Scott Weiland, dead at 48, joins the list of rockers gone too soon
Kurt Cobain. Layne Staley. Andrew Wood. And now Scott Weiland.
A fourth face has joined the Mount Rushmore of grunge gods gone too soon, as Weiland, the incandescent yet incorrigible singer of Stone Temple Pilots and Velvet Revolver, was found dead on his tour bus Thursday at age 48.
That Weiland would die before his time - just like the singers of Nirvana, Alice In Chains and Mother Love Bone - is, tragically, no real surprise. His was a life of drugs, drink, divadom and defiance. Each played a role in his decades-long downfall, and we all saw it coming. Weiland himself titled his sobering 2012 memoir Not Dead & Not For Sale - a book now available used, one grimly notes, for under $4 on Amazon.
As so often happens with rock's dark and tormented godheads, Weiland's death will revive interest in the songs he left behind, and that's absolutely as it should be. Stone Temple Pilots were unfairly painted as knockoffs of Seattle pioneers like Nirvana, Pearl Jam and Soundgarden - they hailed from sunny San Diego, for pete's sake, and their 1992 debut Core had a certain Bowie/Zeppelin shimmer that felt out of place in the soggy shadows of Mount Rainier.
This, though, was Stone Temple Pilot's true lane, bridging the worlds of grungy despair and aggro swagger, with Weiland wailing out grunge's purest and most accessible pop hooks with greasy, glammy charisma.
The crashing, clamorous single Plush won a 1994 Grammy for Best Hard Rock Performance, while that year's rusty road rocker Interstate Love Song became a huge radio and MTV hit. Before and after came bludgeoning metal ramrods like Sex Type Thing and Wicked Garden; bluesy meditations like Creep and Big Empty; glam-punk experiments like Big Bang Baby and Vaseline; secret pop gems like Sour Girl and Lady Picture Show.
Paradoxically, while STP was becoming one of the ‘90s' biggest rock bands, selling more than 13 million albums in the U.S. alone, they struggled to remain, well, a band. Weiland's demons and battles with his bandmates led to breakups, make-ups and canceled shows aplenty. They fought, sometimes physically. Weiland did coke, crack, heroin. He went to rehab. He relapsed. He got arrested. DUIs. Violence. Multi-million dollar lawsuits. Behavior that truly tested fans' patience.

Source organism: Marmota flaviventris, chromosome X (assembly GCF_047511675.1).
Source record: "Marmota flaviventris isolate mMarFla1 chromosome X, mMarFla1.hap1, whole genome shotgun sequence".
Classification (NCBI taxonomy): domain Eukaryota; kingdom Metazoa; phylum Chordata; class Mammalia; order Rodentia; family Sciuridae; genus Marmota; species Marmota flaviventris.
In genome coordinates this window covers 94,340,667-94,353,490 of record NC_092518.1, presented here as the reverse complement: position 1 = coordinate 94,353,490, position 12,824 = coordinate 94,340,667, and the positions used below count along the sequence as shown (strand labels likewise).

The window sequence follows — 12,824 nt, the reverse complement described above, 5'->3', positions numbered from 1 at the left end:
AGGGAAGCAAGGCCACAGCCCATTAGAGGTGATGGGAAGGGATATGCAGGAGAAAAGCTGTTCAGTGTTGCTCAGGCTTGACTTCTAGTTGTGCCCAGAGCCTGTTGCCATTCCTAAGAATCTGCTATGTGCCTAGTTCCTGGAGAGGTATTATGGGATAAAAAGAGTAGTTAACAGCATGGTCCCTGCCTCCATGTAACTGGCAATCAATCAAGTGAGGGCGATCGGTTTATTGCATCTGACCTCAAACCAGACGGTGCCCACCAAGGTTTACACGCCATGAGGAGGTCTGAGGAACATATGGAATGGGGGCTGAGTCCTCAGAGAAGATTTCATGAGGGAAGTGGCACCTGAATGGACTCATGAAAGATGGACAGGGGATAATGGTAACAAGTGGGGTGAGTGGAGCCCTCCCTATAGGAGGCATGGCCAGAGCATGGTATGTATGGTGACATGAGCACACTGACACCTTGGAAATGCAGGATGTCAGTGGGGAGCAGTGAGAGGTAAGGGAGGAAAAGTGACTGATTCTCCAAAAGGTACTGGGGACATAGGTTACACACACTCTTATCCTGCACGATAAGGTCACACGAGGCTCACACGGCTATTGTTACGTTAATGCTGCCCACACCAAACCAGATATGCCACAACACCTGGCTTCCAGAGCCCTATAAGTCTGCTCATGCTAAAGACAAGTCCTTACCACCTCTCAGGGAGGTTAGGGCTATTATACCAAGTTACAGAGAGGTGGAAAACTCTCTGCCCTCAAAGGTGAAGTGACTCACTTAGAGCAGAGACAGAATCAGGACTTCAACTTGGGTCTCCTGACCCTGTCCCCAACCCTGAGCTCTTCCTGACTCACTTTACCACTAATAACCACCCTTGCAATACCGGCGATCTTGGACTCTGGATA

But he never stopped touring, never stopped releasing solo albums. He was still Scott Weiland, sexy, serpentine devil in perfect designer shades. He never stopped looking like the cover of a magazine. His career persisted through sheer force of personality.
For example: When STP first went on hiatus in 2003, his bandmates, all equal or greater musical contributors, experimented with side projects that didn't really stick. Weiland, meanwhile, immediately formed Velvet Revolver, a hard rock supergroup with former members of Guns N' Roses, that won another Hard Rock Grammy for the smash single Slither.
The last time STP hit Tampa with Weiland was during a 2010 reunion tour at the then-named St. Pete Times Forum. Even then, they were so fractured and fragile a foursome that there was no telling how long this reunion would last, or even if this show would take place.
I got there early enough to stake out a space on the front row rail, the first and only time I've done that at an arena. Through a curtain, I watched them walk to the stage separately - first the band, then Weiland. He wasn't in peak physical condition; he looked much older than he was. He moved gingerly at times. He sipped from an array of bottles and cups behind him. He was sweating.
Yeah, the signs were there. The signs were everywhere.
But when he sang, we looked past them. We heard Plush and Interstate Love Song and Vaseline and howled right along as if we were all holding megaphones of our own, amazed he was still shuffling around on stage before us.
"He actually showed up!" a woman in the pit shouted. "And he's freaking amazing!"
That was Weiland in a nutshell. When he was present, it was a presence you could feel. Now all that's left is his absence. The rock world will feel that, too.